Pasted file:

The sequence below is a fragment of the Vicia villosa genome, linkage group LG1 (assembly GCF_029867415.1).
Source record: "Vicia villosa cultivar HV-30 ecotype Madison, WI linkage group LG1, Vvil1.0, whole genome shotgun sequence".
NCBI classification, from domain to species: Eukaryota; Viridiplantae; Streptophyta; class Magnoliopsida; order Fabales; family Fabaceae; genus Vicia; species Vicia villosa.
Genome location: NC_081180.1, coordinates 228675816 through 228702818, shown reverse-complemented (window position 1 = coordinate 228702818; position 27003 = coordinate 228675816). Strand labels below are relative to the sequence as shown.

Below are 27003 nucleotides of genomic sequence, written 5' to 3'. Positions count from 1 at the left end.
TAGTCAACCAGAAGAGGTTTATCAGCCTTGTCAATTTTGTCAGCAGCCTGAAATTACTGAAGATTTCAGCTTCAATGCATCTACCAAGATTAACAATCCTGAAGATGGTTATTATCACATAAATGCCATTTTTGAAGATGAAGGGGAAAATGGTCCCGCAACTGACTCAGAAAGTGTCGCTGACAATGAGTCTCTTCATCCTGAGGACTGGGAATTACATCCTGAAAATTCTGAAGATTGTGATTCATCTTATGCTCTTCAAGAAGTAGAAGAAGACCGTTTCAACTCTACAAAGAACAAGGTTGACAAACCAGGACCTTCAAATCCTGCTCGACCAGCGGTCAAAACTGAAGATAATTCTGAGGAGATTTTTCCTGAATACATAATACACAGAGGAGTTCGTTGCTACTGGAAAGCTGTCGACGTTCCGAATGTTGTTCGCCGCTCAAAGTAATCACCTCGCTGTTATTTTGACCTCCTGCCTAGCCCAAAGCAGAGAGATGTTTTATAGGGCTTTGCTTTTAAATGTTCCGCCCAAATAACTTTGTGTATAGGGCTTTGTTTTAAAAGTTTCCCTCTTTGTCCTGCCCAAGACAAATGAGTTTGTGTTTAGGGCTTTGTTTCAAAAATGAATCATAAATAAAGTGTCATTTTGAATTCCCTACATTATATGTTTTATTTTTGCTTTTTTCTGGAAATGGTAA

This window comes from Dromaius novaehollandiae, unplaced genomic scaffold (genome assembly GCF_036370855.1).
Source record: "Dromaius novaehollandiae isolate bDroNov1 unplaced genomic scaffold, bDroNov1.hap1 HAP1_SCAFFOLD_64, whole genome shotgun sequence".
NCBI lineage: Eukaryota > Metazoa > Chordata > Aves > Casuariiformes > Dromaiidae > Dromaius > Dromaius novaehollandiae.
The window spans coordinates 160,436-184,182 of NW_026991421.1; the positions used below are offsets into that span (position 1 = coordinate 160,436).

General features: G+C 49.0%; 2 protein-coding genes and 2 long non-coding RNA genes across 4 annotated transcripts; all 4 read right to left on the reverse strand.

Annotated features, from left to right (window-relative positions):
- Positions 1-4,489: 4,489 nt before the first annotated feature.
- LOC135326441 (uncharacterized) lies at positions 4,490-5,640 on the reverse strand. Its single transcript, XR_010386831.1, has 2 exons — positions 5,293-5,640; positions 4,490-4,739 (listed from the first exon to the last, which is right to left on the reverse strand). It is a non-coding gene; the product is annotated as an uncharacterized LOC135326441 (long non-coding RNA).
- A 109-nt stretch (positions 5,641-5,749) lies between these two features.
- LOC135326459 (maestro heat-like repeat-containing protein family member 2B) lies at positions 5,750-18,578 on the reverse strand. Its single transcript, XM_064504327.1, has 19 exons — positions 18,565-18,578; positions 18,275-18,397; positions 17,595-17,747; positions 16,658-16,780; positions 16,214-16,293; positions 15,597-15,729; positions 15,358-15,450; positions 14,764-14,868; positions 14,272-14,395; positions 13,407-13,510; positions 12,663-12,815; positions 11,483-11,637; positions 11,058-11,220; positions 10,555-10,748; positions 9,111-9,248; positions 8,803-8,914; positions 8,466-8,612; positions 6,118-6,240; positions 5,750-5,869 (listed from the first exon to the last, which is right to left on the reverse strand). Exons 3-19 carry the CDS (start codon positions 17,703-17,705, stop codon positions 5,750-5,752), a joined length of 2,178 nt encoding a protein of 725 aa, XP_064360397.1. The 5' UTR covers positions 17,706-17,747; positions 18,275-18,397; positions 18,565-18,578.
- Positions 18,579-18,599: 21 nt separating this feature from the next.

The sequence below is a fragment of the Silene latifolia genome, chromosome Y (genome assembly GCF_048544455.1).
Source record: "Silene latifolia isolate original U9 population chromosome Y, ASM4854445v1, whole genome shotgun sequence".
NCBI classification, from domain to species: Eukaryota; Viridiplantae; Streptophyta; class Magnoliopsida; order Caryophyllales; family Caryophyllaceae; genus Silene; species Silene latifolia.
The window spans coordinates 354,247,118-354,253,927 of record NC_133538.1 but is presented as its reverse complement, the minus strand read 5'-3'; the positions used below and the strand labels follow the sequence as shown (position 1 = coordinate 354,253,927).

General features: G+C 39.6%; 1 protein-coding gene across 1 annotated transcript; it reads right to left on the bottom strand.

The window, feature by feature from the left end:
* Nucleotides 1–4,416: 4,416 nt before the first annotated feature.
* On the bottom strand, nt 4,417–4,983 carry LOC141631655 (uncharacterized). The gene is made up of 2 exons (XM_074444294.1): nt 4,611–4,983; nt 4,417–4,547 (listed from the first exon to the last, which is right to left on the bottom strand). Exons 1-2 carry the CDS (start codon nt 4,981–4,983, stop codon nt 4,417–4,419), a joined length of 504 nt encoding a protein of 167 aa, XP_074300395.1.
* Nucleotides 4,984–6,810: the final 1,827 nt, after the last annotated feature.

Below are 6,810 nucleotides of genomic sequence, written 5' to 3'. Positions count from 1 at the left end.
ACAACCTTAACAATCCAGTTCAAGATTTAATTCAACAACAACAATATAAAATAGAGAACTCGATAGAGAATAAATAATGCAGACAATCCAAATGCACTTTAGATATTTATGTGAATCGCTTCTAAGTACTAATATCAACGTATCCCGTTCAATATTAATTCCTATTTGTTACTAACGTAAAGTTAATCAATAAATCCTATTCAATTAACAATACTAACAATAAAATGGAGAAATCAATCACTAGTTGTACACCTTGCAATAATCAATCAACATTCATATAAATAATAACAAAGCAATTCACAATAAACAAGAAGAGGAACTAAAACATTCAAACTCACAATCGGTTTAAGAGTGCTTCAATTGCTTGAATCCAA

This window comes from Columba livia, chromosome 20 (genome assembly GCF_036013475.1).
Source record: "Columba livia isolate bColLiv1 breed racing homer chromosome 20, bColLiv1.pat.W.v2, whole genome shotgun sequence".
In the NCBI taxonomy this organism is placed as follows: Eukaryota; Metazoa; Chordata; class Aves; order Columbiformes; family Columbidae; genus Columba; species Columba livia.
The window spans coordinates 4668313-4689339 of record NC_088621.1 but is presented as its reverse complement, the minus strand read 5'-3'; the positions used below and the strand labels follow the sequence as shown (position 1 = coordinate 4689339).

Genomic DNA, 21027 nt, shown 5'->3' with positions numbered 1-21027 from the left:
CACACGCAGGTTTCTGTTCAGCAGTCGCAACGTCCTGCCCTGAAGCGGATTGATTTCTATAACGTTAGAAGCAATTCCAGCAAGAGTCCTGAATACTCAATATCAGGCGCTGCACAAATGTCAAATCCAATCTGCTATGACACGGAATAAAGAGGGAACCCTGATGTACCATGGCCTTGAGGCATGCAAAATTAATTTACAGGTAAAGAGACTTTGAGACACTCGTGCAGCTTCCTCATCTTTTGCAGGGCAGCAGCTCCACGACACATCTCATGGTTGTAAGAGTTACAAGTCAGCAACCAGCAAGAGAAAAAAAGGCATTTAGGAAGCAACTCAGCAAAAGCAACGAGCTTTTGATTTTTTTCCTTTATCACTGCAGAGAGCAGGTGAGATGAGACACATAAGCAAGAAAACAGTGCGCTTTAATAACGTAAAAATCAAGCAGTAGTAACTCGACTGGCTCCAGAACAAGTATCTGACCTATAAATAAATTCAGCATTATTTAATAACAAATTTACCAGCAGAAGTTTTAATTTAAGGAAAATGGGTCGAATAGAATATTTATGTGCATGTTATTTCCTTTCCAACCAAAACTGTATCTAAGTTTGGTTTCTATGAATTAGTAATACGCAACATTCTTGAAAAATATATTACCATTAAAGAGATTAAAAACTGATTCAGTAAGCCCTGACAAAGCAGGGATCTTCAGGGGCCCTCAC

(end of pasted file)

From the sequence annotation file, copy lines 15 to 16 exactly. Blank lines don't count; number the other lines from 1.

- A 109-nt stretch (positions 5,641-5,749) lies between these two features.
- LOC135326459 (maestro heat-like repeat-containing protein family member 2B) lies at positions 5,750-18,578 on the reverse strand. Its single transcript, XM_064504327.1, has 19 exons — positions 18,565-18,578; positions 18,275-18,397; positions 17,595-17,747; positions 16,658-16,780; positions 16,214-16,293; positions 15,597-15,729; positions 15,358-15,450; positions 14,764-14,868; positions 14,272-14,395; positions 13,407-13,510; positions 12,663-12,815; positions 11,483-11,637; positions 11,058-11,220; positions 10,555-10,748; positions 9,111-9,248; positions 8,803-8,914; positions 8,466-8,612; positions 6,118-6,240; positions 5,750-5,869 (listed from the first exon to the last, which is right to left on the reverse strand). Exons 3-19 carry the CDS (start codon positions 17,703-17,705, stop codon positions 5,750-5,752), a joined length of 2,178 nt encoding a protein of 725 aa, XP_064360397.1. The 5' UTR covers positions 17,706-17,747; positions 18,275-18,397; positions 18,565-18,578.